Rick’s Secret France adventure begins in the very north of the country, straight off the ferry in Dieppe. Across the six-part series he will meander his way down through the highways and bi-ways of Secret France to bring you his traditional blend of authentic recipes and tips galore for your foodie travels. Rick’s first thoughts on French soil take his mind to moules mariniére, herring open sandwiches, grilled sole and whelks with mayonnaise – all fresh seafood, simply cooked.
The first restaurant stop of the trip is Dieppe’s very appropriately named, Le Turbot Restaurant – located on Quai de la Cale. Turbot, probably Rick’s favourite fish, is of course a popular choice on the menu, so Rick tries salt baked turbot with ceps. This is followed by a pastime that Rick enjoys back home in Cornwall, cold water swimming – the channel is on the nippy side in comparison to the Camel Estuary though. After this, he stopped by Cafe de Tribunaux, a relaxed little place made famous by a certain Oscar Wilde – Dieppe being a place that held happy memories of his honeymoon. Back onto the subject of food and Rick heads to Les Voiles D’Or where he meets Michelin stared chef, Tristan Arhan. On the menu is a dish very much to Rick’s liking, simply cooked John Dory with asparagus, mashed potato and a light shellfish sauce – delish!
In his French hideaway kitchen, Rick cooks up his recipe of mussels with poulette sauce – a perfect weeknight supper or weekend lunch to recreate this autumn. The mussels are paired with a sauce of chicken stock, bacon lardons, crème fraiche, a little wine and some parsley. You can also try this dish on the menu at St Petroc’s Bistro. Next up, Rick is on the move towards Le Crotoy where he finds a fab fresh fish stall selling pollock, moules and weaver fish. This is followed by a spot of foraging with Reneé Michon – they went on a hunt for sea asters, also known as pigs’ ears, sea purslane and marsh samphire. This was a seriously muddy experience, but the worthwhile treasure hunt formulated a simple recipe of new potato and sea aster salad.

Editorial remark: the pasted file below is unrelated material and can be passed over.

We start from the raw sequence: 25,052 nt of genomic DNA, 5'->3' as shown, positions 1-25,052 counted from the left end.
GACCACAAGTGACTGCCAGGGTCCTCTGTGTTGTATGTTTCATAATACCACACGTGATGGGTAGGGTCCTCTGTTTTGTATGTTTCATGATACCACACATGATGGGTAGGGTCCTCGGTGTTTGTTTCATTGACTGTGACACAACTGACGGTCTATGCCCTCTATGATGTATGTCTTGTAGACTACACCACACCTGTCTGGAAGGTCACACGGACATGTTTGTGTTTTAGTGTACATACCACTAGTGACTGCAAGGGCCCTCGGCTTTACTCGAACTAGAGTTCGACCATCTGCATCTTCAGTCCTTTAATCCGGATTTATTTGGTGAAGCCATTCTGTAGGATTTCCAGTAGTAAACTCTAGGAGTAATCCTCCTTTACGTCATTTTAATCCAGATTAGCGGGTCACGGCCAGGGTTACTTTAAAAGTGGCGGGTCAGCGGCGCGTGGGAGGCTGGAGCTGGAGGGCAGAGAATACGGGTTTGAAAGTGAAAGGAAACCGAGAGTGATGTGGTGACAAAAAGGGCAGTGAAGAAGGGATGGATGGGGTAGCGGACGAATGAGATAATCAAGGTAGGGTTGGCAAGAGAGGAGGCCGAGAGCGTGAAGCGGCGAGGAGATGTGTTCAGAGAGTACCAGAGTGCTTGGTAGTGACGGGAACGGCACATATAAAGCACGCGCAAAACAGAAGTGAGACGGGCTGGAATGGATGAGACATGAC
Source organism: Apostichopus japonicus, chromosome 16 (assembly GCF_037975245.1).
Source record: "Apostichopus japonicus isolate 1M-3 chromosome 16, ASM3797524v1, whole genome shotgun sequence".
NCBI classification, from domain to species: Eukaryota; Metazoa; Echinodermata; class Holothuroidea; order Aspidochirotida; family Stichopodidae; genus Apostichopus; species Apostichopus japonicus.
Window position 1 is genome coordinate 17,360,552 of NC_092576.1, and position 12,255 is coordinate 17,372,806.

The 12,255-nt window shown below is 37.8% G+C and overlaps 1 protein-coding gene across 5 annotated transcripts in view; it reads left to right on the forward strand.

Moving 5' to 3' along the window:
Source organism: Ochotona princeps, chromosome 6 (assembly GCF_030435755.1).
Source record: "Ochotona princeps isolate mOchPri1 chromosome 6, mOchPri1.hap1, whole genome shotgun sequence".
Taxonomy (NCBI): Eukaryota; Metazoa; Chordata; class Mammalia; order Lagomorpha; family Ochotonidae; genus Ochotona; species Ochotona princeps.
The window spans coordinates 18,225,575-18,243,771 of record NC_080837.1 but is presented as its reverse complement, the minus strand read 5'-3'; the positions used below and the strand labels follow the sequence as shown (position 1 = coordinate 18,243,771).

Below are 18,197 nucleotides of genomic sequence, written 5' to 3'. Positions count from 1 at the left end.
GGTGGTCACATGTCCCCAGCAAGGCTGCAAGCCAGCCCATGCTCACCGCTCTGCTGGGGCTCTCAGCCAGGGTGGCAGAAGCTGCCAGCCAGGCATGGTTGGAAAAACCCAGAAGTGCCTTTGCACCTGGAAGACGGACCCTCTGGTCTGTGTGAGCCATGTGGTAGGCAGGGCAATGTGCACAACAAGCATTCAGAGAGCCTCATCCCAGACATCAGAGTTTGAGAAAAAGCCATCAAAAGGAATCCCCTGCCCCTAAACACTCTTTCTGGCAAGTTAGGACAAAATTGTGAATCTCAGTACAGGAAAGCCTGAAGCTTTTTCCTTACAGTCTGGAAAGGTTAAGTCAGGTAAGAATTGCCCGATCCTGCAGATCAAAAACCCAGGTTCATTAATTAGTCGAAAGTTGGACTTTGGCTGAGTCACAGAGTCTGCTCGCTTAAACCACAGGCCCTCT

After some musings with Francois Bergez about whether French food is in decline, Rick returns to the kitchen to share the recipe for seafood gratin with caramelised apples – a dish he discovered at Le Newhaven restaurant in Dieppe. Much like mussels with poulette sauce, this is sure to be a comforting family favourite throughout autumn and winter. Big chunks of white fish in a smooth white sauce, topped with cheesy panko breadcrumbs with some sticky caramelised apple on the side to contrast.
Rick continues south towards Champagne, stopping en route at the Beaumont-Hamel WW1 Memorial, where he chats to historian Sylvestre Bresson about the Battle of the Somme, noting that there were 600 people in his school photo – but 100 times that died on the first day of the battle. This was followed by a trip to Essoyes, hometown of Aline Charigot, the wife of the famous painter Auguste Renoir – a must visit for any art lovers out there.
For his final recipe demonstration, Rick cooks the typically French rabbit stew with Dijon mustard, stating “It’s one of those dishes that fills me with happy and eager anticipation when I see it on the menu at a restaurant.” Proper, rustic French cookery at its best. The episode draws to a close with some artisan charcuterie at Maury Patrick – home of award-winning andouillette, a coarse-grained sausage made with pork or veal intestines, pepper, wine, onions, and seasonings. Rick tries it cooked in a dish with Dijon mustard, crème fraiche and ratafia – not to everyones liking, but Rick is rather fond of andouillette.
Don’t miss next week’s episode when Rick’s Secret France journey continues to Alsace, Jura and Burgundy.
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